Kindai University’s aquaculture program and research started in 1948. The university was the first organization to successfully raise red sea bream and amberjack using full-cycle aquaculture, a process that involves raising fish from eggs to adults, rather than from juvenile fish caught in the wild.
With the wild stocks of many fish species in rapid decline, Kindai University fully understands the impact of overfishing and has steadfastly focused its research on the use of full-cycle aquaculture as one solution to the problem. In 2002, despite widespread belief that it was impossible to breed tuna using full-cycle aquaculture, Kindai University became the first in the world to do so with bluefin tuna. Our breeding technologies have been so successful that we are now able to release juvenile tuna into the oceans.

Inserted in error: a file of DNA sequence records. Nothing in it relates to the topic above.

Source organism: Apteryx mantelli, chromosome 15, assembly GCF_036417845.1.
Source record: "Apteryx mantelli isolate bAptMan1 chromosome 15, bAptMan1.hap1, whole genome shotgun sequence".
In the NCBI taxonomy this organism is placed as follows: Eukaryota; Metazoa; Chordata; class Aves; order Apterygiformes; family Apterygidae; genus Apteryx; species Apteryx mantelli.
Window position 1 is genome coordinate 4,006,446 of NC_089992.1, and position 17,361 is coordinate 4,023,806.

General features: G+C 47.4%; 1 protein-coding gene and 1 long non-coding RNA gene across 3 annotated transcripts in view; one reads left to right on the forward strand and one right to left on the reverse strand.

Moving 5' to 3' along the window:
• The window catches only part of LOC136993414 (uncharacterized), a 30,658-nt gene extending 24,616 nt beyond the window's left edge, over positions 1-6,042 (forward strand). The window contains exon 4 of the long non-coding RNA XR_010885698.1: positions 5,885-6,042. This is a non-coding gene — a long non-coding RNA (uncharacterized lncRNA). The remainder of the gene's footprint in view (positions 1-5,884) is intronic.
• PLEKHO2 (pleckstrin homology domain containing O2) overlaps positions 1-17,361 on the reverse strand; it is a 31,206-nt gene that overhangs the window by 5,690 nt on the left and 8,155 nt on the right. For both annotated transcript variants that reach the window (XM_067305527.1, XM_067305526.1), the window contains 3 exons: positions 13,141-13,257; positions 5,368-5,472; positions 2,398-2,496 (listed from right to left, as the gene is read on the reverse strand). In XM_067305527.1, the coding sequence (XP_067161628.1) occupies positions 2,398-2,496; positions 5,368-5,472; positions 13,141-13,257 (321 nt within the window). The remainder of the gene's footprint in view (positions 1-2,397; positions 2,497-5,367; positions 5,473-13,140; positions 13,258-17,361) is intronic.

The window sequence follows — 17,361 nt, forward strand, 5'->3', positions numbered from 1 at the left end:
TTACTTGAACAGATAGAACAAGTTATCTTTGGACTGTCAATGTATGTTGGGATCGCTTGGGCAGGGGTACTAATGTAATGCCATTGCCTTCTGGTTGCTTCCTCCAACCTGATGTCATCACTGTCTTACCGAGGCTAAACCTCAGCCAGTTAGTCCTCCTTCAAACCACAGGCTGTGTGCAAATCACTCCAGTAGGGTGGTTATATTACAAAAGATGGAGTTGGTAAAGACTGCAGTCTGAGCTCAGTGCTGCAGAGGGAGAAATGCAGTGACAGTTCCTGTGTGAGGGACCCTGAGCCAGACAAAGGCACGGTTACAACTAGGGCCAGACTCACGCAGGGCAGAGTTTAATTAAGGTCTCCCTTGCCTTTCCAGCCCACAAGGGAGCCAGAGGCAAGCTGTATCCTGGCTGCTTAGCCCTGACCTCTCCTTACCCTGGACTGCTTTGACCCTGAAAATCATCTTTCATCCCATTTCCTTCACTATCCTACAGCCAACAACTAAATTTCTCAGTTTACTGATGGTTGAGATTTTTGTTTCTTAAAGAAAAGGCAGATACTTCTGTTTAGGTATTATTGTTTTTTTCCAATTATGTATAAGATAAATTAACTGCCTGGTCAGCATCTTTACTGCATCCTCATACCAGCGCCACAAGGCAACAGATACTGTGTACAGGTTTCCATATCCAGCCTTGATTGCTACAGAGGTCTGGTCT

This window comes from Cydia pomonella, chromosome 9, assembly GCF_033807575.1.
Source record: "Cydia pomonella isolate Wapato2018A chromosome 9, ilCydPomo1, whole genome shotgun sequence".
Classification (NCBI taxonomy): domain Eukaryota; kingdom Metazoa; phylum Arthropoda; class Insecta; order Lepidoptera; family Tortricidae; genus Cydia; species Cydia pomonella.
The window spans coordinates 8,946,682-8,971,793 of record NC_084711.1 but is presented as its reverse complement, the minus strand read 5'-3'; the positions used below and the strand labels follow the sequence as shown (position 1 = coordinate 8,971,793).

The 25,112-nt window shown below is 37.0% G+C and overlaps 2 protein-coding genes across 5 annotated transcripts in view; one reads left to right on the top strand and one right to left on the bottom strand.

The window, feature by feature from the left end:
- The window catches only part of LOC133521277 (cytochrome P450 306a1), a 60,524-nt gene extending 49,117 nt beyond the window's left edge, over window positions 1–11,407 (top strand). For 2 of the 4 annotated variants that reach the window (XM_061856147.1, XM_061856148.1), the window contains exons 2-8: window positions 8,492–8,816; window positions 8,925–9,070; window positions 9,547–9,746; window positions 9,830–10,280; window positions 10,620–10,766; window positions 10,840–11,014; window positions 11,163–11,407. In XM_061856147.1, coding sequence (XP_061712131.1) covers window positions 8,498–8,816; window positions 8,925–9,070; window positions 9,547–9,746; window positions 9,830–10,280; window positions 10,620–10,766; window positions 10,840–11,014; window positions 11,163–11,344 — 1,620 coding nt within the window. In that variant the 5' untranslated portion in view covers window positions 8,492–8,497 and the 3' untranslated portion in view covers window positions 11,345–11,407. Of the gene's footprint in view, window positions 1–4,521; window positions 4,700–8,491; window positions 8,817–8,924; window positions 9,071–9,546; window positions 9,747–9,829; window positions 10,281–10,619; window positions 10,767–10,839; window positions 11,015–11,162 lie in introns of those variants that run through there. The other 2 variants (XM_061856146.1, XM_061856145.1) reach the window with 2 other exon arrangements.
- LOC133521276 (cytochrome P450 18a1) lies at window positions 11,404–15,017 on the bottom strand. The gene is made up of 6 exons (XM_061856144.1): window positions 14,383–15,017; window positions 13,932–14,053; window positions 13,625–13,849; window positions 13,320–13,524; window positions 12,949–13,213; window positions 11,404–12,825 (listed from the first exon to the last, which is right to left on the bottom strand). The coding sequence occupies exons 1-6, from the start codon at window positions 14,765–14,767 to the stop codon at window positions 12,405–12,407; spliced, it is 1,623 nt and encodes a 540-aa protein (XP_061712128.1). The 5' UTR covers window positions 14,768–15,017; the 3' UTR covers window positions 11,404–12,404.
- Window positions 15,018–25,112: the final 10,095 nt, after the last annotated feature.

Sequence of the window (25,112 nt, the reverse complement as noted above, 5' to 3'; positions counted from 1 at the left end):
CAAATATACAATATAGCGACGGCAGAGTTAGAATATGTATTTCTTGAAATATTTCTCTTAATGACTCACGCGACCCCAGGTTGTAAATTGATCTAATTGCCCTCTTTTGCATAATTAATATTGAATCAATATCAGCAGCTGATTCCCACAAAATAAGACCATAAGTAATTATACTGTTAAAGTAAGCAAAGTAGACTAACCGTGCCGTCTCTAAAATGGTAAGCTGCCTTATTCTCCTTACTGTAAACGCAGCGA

Tuna bred at Kindai University Fisheries Laboratory have been trademarked as Kindai tuna, a name that is also a testament to the high quality of these fish. At a time of growing concern over the safety of tuna and the high levels of mercury it may contain, Kindai tuna is guaranteed to be safe for human consumption.
Kindai University will continue to push the boundaries of aquaculture research, with the ultimate goal of reducing pressure on wild fish stocks and cultivating the oceans of the world through the reintroduction of fish.